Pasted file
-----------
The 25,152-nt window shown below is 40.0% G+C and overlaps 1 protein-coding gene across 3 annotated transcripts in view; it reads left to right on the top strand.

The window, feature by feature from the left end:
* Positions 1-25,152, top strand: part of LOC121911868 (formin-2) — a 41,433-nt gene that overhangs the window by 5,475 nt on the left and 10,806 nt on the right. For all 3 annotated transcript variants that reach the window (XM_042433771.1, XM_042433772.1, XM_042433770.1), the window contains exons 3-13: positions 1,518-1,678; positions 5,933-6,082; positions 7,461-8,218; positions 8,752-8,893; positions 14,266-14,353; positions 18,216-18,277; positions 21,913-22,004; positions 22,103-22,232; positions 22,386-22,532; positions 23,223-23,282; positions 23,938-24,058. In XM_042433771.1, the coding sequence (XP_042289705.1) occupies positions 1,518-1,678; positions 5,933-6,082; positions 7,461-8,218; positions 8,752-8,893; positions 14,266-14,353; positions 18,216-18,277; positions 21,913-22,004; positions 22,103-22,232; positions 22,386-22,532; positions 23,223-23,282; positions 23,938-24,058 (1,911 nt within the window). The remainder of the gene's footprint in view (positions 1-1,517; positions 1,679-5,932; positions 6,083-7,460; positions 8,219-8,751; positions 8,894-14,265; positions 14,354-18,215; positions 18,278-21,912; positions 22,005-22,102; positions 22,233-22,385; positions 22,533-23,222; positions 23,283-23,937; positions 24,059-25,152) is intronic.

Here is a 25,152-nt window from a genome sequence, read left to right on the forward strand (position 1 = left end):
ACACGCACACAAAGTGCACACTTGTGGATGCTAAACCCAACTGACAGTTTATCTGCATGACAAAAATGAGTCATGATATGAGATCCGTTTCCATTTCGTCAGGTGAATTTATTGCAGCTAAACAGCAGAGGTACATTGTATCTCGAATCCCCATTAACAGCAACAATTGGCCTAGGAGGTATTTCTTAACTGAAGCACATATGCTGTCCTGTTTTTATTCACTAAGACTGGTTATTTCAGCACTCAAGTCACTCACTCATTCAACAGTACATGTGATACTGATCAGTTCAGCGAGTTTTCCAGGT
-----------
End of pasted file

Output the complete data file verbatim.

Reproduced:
The 25,152-nt window shown below is 40.0% G+C and overlaps 1 protein-coding gene across 3 annotated transcripts in view; it reads left to right on the top strand.

The window, feature by feature from the left end:
* Positions 1-25,152, top strand: part of LOC121911868 (formin-2) — a 41,433-nt gene that overhangs the window by 5,475 nt on the left and 10,806 nt on the right. For all 3 annotated transcript variants that reach the window (XM_042433771.1, XM_042433772.1, XM_042433770.1), the window contains exons 3-13: positions 1,518-1,678; positions 5,933-6,082; positions 7,461-8,218; positions 8,752-8,893; positions 14,266-14,353; positions 18,216-18,277; positions 21,913-22,004; positions 22,103-22,232; positions 22,386-22,532; positions 23,223-23,282; positions 23,938-24,058. In XM_042433771.1, the coding sequence (XP_042289705.1) occupies positions 1,518-1,678; positions 5,933-6,082; positions 7,461-8,218; positions 8,752-8,893; positions 14,266-14,353; positions 18,216-18,277; positions 21,913-22,004; positions 22,103-22,232; positions 22,386-22,532; positions 23,223-23,282; positions 23,938-24,058 (1,911 nt within the window). The remainder of the gene's footprint in view (positions 1-1,517; positions 1,679-5,932; positions 6,083-7,460; positions 8,219-8,751; positions 8,894-14,265; positions 14,354-18,215; positions 18,278-21,912; positions 22,005-22,102; positions 22,233-22,385; positions 22,533-23,222; positions 23,283-23,937; positions 24,059-25,152) is intronic.

Here is a 25,152-nt window from a genome sequence, read left to right on the forward strand (position 1 = left end):
ACACGCACACAAAGTGCACACTTGTGGATGCTAAACCCAACTGACAGTTTATCTGCATGACAAAAATGAGTCATGATATGAGATCCGTTTCCATTTCGTCAGGTGAATTTATTGCAGCTAAACAGCAGAGGTACATTGTATCTCGAATCCCCATTAACAGCAACAATTGGCCTAGGAGGTATTTCTTAACTGAAGCACATATGCTGTCCTGTTTTTATTCACTAAGACTGGTTATTTCAGCACTCAAGTCACTCACTCATTCAACAGTACATGTGATACTGATCAGTTCAGCGAGTTTTCCAGGT